'Ghost Peloton' combines athletic choreography and light to create beautiful, large-scale public art documented in a new short film premiering today.
Hundreds of cyclists in custom-built LED suits riding bikes adorned with lights illuminated the Tour de France route for two nights in May of this year. But this large-scale public art performance is only half of the piece; the other part is the powerful images that are born of it. Coinciding with a pop-up cinema premiere in Glasgow, The Creators Project is exclusively debuting Ghost Peloton, the new short film that threads together the stunning timelapse footage of the ephemeral experience with additional choreography from dancers decked out in LEDs.
“We realized the imagery that was created from the performance was going to be as strong and powerful a statement of art,” explains NVA creative director Angus Farquhar. The film is a tribute to the Grand Depart of the Tour de France, and is inspired by the movement of the wheel and the collective energy of the race’s participants. The work was directed by Mark Huskisson, and co-produced by NVA and Phonex Dance Theatre. Sustrans, a UK-based charity working on creating routes for sustainable transportation, sponsored the work.
Four years ago, Farquhar challenged his team to imagine a visceral artwork of people moving through natural spaces and urban environments carrying and creating their own energy. They began to experiment with ways to depict power generated from human movement using light. Their first light-in-motion performance was Speed of Light, in which they choreographed 150 endurance runners in LED suits to run through the hills of Arthur’s Seat in Edinburgh. From there, the work toured the world, making stopovers in Japan, England, and Germany. For each of these performances, short films have captured the energy of light as it transforms a space through endurance sport.
With every performance, the technology was perfected. When constructing the body suit, the team needed a way to charge the whole system using a single battery pack that didn’t obstruct the movement of the participant. After months of prototyping and perfecting, they finally settled on a suit that resembled a stick-man figure, one that could be adapted for performers of all shapes and sizes. In addition, they created light sticks using the Faraday Principle -- shaking the stick would create a small amount of energy needed to ignite light without a battery.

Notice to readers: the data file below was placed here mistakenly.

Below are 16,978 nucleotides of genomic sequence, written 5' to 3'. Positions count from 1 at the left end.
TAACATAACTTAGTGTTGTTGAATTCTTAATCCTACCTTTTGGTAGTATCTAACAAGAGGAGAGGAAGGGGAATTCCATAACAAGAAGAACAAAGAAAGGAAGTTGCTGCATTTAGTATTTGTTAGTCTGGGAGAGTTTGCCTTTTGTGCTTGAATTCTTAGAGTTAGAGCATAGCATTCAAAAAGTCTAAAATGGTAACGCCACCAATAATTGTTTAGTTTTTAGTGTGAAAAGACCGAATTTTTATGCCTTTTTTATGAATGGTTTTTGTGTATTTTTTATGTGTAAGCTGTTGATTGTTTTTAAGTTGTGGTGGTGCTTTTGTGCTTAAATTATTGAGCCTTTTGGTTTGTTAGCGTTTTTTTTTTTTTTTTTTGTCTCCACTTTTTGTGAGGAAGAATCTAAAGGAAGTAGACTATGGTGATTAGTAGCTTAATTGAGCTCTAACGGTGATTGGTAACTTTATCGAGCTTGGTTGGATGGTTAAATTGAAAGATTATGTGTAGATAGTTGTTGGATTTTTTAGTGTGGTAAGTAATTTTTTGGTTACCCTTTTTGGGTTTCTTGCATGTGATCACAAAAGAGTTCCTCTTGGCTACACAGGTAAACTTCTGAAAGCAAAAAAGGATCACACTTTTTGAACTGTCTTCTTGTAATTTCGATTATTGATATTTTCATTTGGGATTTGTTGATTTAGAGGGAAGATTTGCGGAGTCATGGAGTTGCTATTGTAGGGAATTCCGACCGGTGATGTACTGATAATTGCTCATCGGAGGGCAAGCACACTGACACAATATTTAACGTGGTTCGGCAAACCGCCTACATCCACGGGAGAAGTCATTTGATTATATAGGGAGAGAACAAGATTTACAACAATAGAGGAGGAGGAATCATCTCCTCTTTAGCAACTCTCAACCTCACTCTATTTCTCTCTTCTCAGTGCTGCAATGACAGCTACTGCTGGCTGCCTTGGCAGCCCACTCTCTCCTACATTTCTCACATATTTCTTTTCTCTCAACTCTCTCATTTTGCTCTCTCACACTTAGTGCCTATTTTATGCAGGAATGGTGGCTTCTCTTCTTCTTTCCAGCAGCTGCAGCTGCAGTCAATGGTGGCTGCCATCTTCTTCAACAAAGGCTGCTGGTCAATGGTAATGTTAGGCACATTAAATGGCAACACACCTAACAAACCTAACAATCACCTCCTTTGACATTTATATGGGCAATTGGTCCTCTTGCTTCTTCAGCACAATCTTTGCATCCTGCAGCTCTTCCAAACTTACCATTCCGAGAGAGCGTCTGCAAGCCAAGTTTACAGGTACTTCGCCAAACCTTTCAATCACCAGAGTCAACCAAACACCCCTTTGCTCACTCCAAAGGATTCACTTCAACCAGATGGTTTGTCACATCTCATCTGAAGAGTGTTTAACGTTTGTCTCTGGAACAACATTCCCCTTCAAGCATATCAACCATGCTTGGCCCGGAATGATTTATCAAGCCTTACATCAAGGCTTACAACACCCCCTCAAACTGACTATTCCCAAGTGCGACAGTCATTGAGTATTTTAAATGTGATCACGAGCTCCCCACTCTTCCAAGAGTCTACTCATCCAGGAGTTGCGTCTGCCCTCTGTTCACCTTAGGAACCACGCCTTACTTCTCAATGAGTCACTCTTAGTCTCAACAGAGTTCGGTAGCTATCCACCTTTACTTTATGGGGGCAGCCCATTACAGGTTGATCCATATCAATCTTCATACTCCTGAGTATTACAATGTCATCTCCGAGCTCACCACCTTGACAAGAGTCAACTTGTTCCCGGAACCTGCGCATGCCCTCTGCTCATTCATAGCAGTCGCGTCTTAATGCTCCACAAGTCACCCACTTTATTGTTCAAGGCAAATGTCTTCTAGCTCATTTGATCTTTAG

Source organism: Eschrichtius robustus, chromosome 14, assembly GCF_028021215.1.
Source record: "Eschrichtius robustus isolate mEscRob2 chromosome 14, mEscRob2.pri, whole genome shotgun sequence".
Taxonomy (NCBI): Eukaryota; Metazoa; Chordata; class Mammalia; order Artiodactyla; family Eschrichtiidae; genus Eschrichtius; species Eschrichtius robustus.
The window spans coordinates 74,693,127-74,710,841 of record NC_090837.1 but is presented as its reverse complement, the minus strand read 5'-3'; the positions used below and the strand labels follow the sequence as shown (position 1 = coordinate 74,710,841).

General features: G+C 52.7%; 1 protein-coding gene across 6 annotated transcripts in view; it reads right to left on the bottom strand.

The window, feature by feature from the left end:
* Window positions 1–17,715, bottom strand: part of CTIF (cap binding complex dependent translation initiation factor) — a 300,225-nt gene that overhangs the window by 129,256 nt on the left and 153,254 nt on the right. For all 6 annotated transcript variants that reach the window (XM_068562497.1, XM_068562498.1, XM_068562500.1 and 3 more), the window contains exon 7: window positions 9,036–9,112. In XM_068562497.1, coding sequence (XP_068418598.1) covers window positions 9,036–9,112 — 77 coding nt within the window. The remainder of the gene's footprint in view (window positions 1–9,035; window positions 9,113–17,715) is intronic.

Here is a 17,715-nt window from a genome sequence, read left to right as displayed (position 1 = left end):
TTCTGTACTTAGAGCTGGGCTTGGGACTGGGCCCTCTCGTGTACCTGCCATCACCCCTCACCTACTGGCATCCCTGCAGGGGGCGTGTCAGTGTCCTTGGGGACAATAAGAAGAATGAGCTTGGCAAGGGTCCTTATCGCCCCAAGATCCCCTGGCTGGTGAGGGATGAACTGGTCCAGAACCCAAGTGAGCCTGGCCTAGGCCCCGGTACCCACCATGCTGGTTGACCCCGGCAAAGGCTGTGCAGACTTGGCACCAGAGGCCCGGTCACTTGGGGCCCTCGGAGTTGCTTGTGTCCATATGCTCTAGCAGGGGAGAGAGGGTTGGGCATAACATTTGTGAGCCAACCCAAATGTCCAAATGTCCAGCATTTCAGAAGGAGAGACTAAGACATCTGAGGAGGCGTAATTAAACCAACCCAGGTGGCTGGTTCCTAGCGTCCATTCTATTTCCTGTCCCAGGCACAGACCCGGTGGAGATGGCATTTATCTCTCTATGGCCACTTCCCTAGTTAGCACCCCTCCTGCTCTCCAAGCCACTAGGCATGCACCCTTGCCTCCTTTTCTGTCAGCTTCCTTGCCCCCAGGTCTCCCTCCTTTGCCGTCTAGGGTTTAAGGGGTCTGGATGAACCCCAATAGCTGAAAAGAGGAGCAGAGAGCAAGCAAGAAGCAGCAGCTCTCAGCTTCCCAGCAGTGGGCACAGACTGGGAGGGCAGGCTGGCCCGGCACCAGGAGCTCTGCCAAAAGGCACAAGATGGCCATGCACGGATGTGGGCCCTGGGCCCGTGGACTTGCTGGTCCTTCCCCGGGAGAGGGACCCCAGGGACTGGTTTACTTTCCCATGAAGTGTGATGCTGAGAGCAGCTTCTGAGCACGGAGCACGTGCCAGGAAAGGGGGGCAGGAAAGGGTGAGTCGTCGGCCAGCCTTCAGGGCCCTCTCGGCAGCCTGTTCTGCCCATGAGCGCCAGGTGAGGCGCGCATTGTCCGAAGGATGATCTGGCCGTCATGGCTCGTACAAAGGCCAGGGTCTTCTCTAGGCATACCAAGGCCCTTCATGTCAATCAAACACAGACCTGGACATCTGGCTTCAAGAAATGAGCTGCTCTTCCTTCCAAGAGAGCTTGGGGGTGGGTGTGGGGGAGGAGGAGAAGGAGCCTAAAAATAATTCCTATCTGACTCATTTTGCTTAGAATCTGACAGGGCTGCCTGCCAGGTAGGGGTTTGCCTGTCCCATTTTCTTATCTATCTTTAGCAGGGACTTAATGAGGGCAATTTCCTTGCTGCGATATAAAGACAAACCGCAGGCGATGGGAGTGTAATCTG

The second challenge, explains Farquhar, was creating a suit that the team could completely control in order to compose true “digital art in motion.” Rather than a static system, the team wanted to control the suits wirelessly, in order to switch the suit on and off, increase and decrease the intensity of light, allow for different flash rates, and transition seamlessly between a different colors.
By the Tour de France performance, the choreography had also gotten more sophisticated and precise. Working with Phoenix Dance, the team trained “cycle leaders,” people who would learn the specific patterns, and then put chains of others behind those leaders. They would then direct the leaders on coms, to ensure precise changes and everyone behind them would change with their movements. “At times it's like molecules chasing each other,” says Farquhar.
Speed of Light performances are already booked five years out, and will take them to China and Australia next. So far they’ve experimented with the motion of endurance runners, cyclists and dancers. In the upcoming years, they’re interested in using the technology to create poetic meditations of other sports. Farquhar is also dreaming about illuminating the winter turf of skiers and snowboarders in a piece that he imagines would incorporate plenty of stunt-work. And he is interested in using the technology to explore the “human landscape,” the variety of ways athletes, dancers and even parkourists move through space.
As Farquhar peered down at Ghost Peloton’s choreography from the helicopter they were filming in, he realized, “The racing cycles were creating a set of imagery I had never seen. That’s a very exciting moment -- when you’re seeing something visually for the first time.” For him and his team, that’s the impetus for continuing their work and bringing it to new locations: to create new, bold articulations of physical space in natural and urban landscapes.
Ghost Peloton is an ambitious collaboration between NVA and Phoenix Dance Theatre, in partnership with Sustrans, created for Yorkshire Festival 2014. Soundtrack by Frame Missing: framemissing.bandcamp.com/
To learn more, visit: http://nvaspeedoflight.org.uk/location/ghostpeloton/. And view additional photos from the project below: